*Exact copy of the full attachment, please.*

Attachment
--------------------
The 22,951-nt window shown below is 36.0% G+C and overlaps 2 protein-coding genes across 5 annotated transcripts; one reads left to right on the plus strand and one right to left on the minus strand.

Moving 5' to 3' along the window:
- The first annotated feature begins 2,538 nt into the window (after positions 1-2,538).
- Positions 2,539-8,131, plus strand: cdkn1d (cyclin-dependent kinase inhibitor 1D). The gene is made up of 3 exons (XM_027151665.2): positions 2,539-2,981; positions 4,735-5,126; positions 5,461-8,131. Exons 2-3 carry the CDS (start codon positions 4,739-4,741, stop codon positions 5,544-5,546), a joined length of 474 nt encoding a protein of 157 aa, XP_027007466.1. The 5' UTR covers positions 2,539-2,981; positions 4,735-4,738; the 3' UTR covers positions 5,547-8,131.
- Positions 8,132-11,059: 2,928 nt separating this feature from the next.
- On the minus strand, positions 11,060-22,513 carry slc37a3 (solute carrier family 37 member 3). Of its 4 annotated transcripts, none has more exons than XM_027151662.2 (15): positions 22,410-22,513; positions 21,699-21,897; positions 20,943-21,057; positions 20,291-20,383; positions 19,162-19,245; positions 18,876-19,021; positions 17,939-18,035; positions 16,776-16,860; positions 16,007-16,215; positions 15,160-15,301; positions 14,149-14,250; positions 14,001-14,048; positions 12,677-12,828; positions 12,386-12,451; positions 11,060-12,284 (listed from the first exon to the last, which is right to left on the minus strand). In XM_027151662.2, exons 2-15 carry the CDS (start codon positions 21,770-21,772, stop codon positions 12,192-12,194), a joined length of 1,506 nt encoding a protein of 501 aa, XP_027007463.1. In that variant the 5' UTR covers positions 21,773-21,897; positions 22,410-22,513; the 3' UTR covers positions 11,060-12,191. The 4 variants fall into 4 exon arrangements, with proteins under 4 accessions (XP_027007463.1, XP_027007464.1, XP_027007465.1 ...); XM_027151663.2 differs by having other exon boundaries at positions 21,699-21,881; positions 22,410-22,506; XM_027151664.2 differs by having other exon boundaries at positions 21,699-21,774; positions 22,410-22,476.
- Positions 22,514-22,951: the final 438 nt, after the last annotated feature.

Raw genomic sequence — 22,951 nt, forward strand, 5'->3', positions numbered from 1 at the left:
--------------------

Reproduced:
The 22,951-nt window shown below is 36.0% G+C and overlaps 2 protein-coding genes across 5 annotated transcripts; one reads left to right on the plus strand and one right to left on the minus strand.

Moving 5' to 3' along the window:
- The first annotated feature begins 2,538 nt into the window (after positions 1-2,538).
- Positions 2,539-8,131, plus strand: cdkn1d (cyclin-dependent kinase inhibitor 1D). The gene is made up of 3 exons (XM_027151665.2): positions 2,539-2,981; positions 4,735-5,126; positions 5,461-8,131. Exons 2-3 carry the CDS (start codon positions 4,739-4,741, stop codon positions 5,544-5,546), a joined length of 474 nt encoding a protein of 157 aa, XP_027007466.1. The 5' UTR covers positions 2,539-2,981; positions 4,735-4,738; the 3' UTR covers positions 5,547-8,131.
- Positions 8,132-11,059: 2,928 nt separating this feature from the next.
- On the minus strand, positions 11,060-22,513 carry slc37a3 (solute carrier family 37 member 3). Of its 4 annotated transcripts, none has more exons than XM_027151662.2 (15): positions 22,410-22,513; positions 21,699-21,897; positions 20,943-21,057; positions 20,291-20,383; positions 19,162-19,245; positions 18,876-19,021; positions 17,939-18,035; positions 16,776-16,860; positions 16,007-16,215; positions 15,160-15,301; positions 14,149-14,250; positions 14,001-14,048; positions 12,677-12,828; positions 12,386-12,451; positions 11,060-12,284 (listed from the first exon to the last, which is right to left on the minus strand). In XM_027151662.2, exons 2-15 carry the CDS (start codon positions 21,770-21,772, stop codon positions 12,192-12,194), a joined length of 1,506 nt encoding a protein of 501 aa, XP_027007463.1. In that variant the 5' UTR covers positions 21,773-21,897; positions 22,410-22,513; the 3' UTR covers positions 11,060-12,191. The 4 variants fall into 4 exon arrangements, with proteins under 4 accessions (XP_027007463.1, XP_027007464.1, XP_027007465.1 ...); XM_027151663.2 differs by having other exon boundaries at positions 21,699-21,881; positions 22,410-22,506; XM_027151664.2 differs by having other exon boundaries at positions 21,699-21,774; positions 22,410-22,476.
- Positions 22,514-22,951: the final 438 nt, after the last annotated feature.

Raw genomic sequence — 22,951 nt, forward strand, 5'->3', positions numbered from 1 at the left: